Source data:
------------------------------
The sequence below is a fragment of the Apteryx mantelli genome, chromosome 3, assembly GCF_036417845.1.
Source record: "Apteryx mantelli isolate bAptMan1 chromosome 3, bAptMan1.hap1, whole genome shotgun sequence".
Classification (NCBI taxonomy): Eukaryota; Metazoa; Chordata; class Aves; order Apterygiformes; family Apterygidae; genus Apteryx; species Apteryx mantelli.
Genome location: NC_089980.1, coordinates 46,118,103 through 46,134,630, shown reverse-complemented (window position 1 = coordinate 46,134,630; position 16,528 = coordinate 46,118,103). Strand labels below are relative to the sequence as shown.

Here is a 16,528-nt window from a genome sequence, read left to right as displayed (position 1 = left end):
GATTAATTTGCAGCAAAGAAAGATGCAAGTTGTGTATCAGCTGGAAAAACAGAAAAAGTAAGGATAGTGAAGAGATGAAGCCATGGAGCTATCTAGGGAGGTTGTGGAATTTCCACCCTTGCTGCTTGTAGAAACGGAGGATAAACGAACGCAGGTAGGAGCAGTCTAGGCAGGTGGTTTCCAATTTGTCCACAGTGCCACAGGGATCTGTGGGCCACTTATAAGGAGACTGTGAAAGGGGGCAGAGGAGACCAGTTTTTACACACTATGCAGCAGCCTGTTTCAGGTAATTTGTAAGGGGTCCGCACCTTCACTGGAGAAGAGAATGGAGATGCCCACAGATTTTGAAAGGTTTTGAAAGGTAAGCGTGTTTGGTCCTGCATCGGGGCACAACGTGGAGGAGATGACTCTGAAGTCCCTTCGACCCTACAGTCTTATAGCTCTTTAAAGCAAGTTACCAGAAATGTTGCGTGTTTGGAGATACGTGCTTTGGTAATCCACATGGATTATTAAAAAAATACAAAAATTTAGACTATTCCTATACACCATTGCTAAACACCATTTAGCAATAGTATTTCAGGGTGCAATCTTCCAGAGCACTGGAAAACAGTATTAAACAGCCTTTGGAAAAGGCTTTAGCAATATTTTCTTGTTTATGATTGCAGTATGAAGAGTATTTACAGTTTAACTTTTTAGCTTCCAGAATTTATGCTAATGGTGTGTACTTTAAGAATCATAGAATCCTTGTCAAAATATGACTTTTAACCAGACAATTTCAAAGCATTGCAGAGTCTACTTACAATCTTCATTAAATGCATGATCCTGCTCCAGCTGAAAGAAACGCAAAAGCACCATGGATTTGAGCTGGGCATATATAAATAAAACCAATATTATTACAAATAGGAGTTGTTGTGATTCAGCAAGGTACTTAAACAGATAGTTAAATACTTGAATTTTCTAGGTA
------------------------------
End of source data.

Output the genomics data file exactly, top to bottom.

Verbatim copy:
The sequence below is a fragment of the Apteryx mantelli genome, chromosome 3, assembly GCF_036417845.1.
Source record: "Apteryx mantelli isolate bAptMan1 chromosome 3, bAptMan1.hap1, whole genome shotgun sequence".
Classification (NCBI taxonomy): Eukaryota; Metazoa; Chordata; class Aves; order Apterygiformes; family Apterygidae; genus Apteryx; species Apteryx mantelli.
Genome location: NC_089980.1, coordinates 46,118,103 through 46,134,630, shown reverse-complemented (window position 1 = coordinate 46,134,630; position 16,528 = coordinate 46,118,103). Strand labels below are relative to the sequence as shown.

Here is a 16,528-nt window from a genome sequence, read left to right as displayed (position 1 = left end):
GATTAATTTGCAGCAAAGAAAGATGCAAGTTGTGTATCAGCTGGAAAAACAGAAAAAGTAAGGATAGTGAAGAGATGAAGCCATGGAGCTATCTAGGGAGGTTGTGGAATTTCCACCCTTGCTGCTTGTAGAAACGGAGGATAAACGAACGCAGGTAGGAGCAGTCTAGGCAGGTGGTTTCCAATTTGTCCACAGTGCCACAGGGATCTGTGGGCCACTTATAAGGAGACTGTGAAAGGGGGCAGAGGAGACCAGTTTTTACACACTATGCAGCAGCCTGTTTCAGGTAATTTGTAAGGGGTCCGCACCTTCACTGGAGAAGAGAATGGAGATGCCCACAGATTTTGAAAGGTTTTGAAAGGTAAGCGTGTTTGGTCCTGCATCGGGGCACAACGTGGAGGAGATGACTCTGAAGTCCCTTCGACCCTACAGTCTTATAGCTCTTTAAAGCAAGTTACCAGAAATGTTGCGTGTTTGGAGATACGTGCTTTGGTAATCCACATGGATTATTAAAAAAATACAAAAATTTAGACTATTCCTATACACCATTGCTAAACACCATTTAGCAATAGTATTTCAGGGTGCAATCTTCCAGAGCACTGGAAAACAGTATTAAACAGCCTTTGGAAAAGGCTTTAGCAATATTTTCTTGTTTATGATTGCAGTATGAAGAGTATTTACAGTTTAACTTTTTAGCTTCCAGAATTTATGCTAATGGTGTGTACTTTAAGAATCATAGAATCCTTGTCAAAATATGACTTTTAACCAGACAATTTCAAAGCATTGCAGAGTCTACTTACAATCTTCATTAAATGCATGATCCTGCTCCAGCTGAAAGAAACGCAAAAGCACCATGGATTTGAGCTGGGCATATATAAATAAAACCAATATTATTACAAATAGGAGTTGTTGTGATTCAGCAAGGTACTTAAACAGATAGTTAAATACTTGAATTTTCTAGGTA